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Rajan’s expertise is in building revenue-driven go-to-market organizations for SaaS companies. Currently, he leads GTM, Growth and Retention organization across product, marketing and sales for Heroku (Salesforce’s developer platform) driving revenue, activation, engagement, monetization and retention.

Previously Rajan was a founding member of a new business unit and e-commerce platform where he oversaw go-to-market teams including marketing, growth and analytics functions to enable HP Enterprise’s digital transformation. Rajan was a Developer in his past life before moving to Product then to Sales and then decided to club everything he learned to run GTM and Growth.

In this AMA you can ask Rajan about

  • Scaling Freemium -> Enterprise model for SaaS

  • Developer Marketing

  • The Growth framework that works

  • KPI hierarchy for Growth teams so everyone is influencing the north-star metric

  • What skills to look for while hiring for Growth?

  • The classic: Who owns Growth? :) or Where does Growth teams sit in the org chart.

  • What’s the right tech stack for the Growth team?

There’s no one size fits all so please provide as many details as you can about your goals, product, company, etc :)

  • RS

    Rajan Sheth

    5 months ago #

    That’s all for today folks! Thanks for all the interesting questions. It was great being here and giving back to the Growth community that I have learned a lot from.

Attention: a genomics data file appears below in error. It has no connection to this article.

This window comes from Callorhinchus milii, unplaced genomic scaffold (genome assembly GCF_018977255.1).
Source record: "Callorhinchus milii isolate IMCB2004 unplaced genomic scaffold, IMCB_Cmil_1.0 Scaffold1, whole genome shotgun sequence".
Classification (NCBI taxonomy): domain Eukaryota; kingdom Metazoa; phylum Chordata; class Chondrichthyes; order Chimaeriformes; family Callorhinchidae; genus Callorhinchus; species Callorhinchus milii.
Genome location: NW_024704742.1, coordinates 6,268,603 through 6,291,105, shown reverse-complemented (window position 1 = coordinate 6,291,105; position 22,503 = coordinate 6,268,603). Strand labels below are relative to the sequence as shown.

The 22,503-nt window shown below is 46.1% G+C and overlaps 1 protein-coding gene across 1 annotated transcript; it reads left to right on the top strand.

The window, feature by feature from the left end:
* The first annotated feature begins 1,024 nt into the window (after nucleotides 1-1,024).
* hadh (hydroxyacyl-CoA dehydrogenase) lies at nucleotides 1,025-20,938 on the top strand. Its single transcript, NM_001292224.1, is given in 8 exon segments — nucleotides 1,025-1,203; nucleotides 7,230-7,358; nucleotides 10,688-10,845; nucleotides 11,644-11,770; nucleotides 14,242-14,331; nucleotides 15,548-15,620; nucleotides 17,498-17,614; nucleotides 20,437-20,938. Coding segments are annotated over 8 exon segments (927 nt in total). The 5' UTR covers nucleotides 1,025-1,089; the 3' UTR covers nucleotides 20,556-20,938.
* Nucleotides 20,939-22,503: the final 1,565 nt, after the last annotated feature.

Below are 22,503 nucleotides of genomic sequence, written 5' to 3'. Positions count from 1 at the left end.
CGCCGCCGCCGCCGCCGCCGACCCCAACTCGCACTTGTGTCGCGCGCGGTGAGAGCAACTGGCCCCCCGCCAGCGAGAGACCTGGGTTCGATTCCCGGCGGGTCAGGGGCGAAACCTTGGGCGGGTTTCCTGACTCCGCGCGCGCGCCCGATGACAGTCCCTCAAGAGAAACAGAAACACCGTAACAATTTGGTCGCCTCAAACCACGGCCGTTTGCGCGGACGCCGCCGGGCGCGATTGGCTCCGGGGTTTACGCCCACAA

Ways to connect with me
    LinkedIn: https://www.linkedin.com/in/rajansheth/
    Twitter: https://twitter.com/rajan_sheth

    Cheers!
    Rajan

  • EC

    Emília Chagas

    6 months ago #

    Hi Rajan,
    Thank you for taking the time for this AMA. My questions are:
    - Can growth teams improve typical sales metrics (like SQL to opportunity conversion rate, increase ACV)?
    - What was the most successful single referral tactic/experiment that you've ever used?

    • RS

      Rajan Sheth

      5 months ago #

      Great questions, Emilia and thanks for going first & kicking things off!

      1) Can growth teams improve typical sales metrics (like SQL to opportunity conversion rate, increase ACV)?

      Absolutely, yes! The way I look at the role of the growth team is to identify opportunities across the entire funnel and find ways to either scale it or optimize it vs being limited to just focusing on acquisition or MQL.

      I treat it as a math equation. You can improve the SQL to opp conversion rate by